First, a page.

Tag Archives: Areal
7/13-14 Globalization and the End of Linguistic Diversity: Historical, Legal and Sociolinguistic Aspects of Cultural Genocide

July 13-14, 2013
2353 Mason Hall

Organizer contact: Viola Miglio (miglio@spanport.ucsb.edu)

See Workshop Description

UNESCO considers the loss of cultural and linguistic diversity as serious a danger for future generations as the loss of bio-­diversity is for nature (2003, 8). The rate of language extinction has increased enormously over the past 200 years, and even more since the middle of the past century (Krauss 2007, Salminen 1993). Globalization is seen as the loss of relevance of national borders, especially through technical means, as such it can be seen as promoting intercultural contact. Globalization, however, also entails the support of first world economies, through the efficient export of goods from industrialized countries and the management of cultural diversity in terms of potential markets for the consumption of those goods -­‐ thus a ‘global culture’ means in fact a culture of consumption (Banerjee & Linstead 2001). As such, it is a threat to cultural and linguistic diversity and it can accelerate language attrition and death.

This workshop aims at examining the social, historical, political factors and legal practices that have led to the attrition and endangerment of a number of languages in Europe and other parts of the world. The situation of Basque, Breton, Friulian, and Gallo-­‐Italic languages will be analyzed in depth, highlighting the combined effect of language policy on the demographic, and socio-­‐cultural development of these language communities over the past 200 years. Part of the workshop will be devoted to studying policies and practices aimed at reversing language attrition, and comparing the European cases with Canada and the USA.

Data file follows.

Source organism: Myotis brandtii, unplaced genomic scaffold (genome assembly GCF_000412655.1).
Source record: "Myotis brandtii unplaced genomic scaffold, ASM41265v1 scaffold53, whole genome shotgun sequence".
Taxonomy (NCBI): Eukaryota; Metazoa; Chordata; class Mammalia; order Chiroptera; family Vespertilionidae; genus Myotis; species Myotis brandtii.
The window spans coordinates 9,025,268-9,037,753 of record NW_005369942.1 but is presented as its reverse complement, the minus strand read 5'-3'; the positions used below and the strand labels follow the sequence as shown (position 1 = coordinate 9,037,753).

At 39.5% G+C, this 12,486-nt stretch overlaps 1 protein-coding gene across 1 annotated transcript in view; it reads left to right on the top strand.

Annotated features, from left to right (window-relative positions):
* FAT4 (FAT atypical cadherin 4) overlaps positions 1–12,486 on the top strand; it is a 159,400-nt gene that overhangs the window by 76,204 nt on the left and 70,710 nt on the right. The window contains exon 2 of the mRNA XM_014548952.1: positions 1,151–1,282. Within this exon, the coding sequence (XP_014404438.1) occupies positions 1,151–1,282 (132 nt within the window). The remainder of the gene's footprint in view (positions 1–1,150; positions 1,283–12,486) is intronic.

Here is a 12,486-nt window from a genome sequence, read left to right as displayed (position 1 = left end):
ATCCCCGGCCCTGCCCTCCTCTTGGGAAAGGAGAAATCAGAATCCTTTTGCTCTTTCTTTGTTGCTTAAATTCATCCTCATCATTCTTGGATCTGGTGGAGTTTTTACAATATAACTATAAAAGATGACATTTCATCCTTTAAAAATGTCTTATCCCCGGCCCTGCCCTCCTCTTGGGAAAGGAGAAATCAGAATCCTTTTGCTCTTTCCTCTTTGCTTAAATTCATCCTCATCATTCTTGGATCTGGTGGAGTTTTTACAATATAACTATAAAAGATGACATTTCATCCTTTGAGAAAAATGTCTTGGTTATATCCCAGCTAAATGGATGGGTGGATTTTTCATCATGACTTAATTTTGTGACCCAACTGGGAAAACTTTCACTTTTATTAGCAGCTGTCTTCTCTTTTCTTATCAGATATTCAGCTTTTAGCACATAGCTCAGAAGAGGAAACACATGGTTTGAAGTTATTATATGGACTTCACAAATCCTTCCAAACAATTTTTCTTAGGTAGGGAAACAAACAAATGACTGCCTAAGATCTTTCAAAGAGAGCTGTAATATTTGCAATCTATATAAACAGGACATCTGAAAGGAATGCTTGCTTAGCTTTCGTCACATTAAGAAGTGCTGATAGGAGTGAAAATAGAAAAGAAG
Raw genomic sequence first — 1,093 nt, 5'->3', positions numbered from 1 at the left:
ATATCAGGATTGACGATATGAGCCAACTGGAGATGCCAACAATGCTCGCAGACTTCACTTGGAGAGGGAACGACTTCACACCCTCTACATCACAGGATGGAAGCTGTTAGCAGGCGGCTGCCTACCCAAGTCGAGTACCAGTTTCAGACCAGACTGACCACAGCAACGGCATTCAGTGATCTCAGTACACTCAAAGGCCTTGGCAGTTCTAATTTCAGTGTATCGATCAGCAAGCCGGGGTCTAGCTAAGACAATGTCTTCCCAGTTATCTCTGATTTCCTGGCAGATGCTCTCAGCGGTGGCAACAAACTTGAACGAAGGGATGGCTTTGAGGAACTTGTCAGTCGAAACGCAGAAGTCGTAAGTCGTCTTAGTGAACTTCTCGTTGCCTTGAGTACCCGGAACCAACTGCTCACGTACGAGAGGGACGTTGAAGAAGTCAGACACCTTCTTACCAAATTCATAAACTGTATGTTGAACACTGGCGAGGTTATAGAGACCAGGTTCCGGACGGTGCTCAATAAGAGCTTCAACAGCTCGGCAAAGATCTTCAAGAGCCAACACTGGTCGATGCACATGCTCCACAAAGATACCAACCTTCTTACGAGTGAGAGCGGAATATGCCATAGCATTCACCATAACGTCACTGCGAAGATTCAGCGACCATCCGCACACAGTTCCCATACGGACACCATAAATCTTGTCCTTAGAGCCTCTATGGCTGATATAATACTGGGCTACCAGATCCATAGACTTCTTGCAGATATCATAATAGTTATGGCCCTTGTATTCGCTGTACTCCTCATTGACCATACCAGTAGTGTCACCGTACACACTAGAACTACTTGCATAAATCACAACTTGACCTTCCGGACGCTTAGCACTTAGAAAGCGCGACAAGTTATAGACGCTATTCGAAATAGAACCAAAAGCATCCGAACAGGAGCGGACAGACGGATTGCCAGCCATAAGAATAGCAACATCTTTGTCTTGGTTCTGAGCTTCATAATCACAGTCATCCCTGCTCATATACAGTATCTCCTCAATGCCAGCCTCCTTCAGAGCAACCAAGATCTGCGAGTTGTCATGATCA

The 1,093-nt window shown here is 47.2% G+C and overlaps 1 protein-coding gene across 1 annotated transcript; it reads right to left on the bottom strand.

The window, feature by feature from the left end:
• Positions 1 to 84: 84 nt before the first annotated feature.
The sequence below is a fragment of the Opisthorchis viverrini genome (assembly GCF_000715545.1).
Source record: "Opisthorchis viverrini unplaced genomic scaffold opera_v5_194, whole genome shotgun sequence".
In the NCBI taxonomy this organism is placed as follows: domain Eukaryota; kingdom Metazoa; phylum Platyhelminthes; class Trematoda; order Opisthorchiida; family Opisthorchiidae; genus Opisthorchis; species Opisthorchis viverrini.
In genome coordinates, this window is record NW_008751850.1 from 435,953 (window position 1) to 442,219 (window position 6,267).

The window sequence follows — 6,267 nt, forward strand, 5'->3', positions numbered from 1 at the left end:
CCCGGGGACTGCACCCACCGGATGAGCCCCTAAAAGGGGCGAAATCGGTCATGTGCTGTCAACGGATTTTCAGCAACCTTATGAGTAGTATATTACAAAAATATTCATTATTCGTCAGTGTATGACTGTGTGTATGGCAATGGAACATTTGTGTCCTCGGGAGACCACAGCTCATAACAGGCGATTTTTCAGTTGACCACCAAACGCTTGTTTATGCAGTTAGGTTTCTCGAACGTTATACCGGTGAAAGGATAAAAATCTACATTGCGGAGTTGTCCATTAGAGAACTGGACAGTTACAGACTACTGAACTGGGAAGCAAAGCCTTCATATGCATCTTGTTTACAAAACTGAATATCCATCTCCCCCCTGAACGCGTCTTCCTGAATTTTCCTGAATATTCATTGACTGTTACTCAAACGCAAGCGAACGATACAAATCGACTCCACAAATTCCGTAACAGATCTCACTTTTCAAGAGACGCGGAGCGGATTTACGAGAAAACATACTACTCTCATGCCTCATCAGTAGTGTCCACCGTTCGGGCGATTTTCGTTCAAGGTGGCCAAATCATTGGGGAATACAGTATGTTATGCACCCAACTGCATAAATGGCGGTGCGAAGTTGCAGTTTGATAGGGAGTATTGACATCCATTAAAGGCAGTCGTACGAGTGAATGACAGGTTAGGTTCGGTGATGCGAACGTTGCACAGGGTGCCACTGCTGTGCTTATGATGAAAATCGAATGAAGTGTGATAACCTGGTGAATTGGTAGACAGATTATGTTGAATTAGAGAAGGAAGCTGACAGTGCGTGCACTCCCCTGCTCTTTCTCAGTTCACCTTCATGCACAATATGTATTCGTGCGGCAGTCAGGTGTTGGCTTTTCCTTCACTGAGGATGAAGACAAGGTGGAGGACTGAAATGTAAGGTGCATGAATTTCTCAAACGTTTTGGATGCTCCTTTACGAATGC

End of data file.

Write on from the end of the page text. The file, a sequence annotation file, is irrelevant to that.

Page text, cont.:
The legal history of linguistic rights shows that while the right to speak and receive an education in one’s own language has been recognized since the Universal Declaration of Human Rights by the United Nations (1948), the everyday reality of such a basic human right varies widely from country to country, or even within countries. Particularly striking, moreover, is the fact that despite the variability inherent in the socio-­‐cultural conditions of different linguistic communities, the legal instruments of repression, the philosophical arguments that support it and the practices of marginalization that lead to ‘cultural genocide’ are very similar regardless of the time and place where they are applied. So are their sinister results.

These similarities arise out of the recognition that language is one of the supporting pillars of ethnic and cultural identity: by analyzing the role of language in this context, this workshop also conceives of ‘the study of language as a central component of human cultures, social action and perception,’ a theme highlighted by the 2013 LSA Institute.

 

References:

Banerjee, S. B. and S. Linstead. 2001. Globalization, Multiculturalism, and Other Fictions: Colonialism for the New Millenium? Organization, vol. 8(4):683-­722.

Krauss, M. E. 2007. “Keynote -­‐ Mass Language Extinction and Documentation: The Race Against Time”. In Miyaoka, O., O. Sakiyama, and M. E. Krauss (eds.). The Vanishing Languages of the Pacific Rim. Oxford: Oxford University Press. pp. 3–24.  

Salminen, T. 1993-­‐9. UNESCO Red Book on Endangered Languages: Europe. http://www.helsinki.fi/~tasalmin/europe_report.html

UNESCO 2003 Cultural and Linguistic Diversity in the Information Society (CI-­‐2003/WS/7)

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Standard English, Prescriptivism, and Language Ideology

Anne Curzan – University of Michigan
Course time: Tuesday/Thursday 9:00-10:50 am
2407 Mason Hall

See Course Description

The prescriptive-descriptive binary, a commonplace in most introductory linguistics textbooks, can make it seem like prescriptivism lies outside the purview of serious linguistic study. This course puts prescriptivism at its center, as an important sociolinguistic factor in the development of Modern English as well as a key challenge to linguists in engaging the public in dialogue about linguistic diversity. In this course we will briefly cover the rise of standardization and Standard English in the history of English, and discuss the ways that morality—discourses of good and bad, right and wrong, pure and corrupt—has become entangled with grammar over the past three centuries. The course will tackle the definitions of Standard English and prescriptivism, as well as the nature of standard language ideology and authority. We’ll read a few key theoretical pieces as background and then address: (a) evolving attitudes about the prescriptive authority of usages guides and dictionaries; and (b) “grammar teaching” and Standard English in the educational system. At the end of the course, we will examine recent debates in the national media about language and “correctness” to think through how linguists can most productively engage in public discussions about language given the prescriptive language ideologies in widespread circulation.

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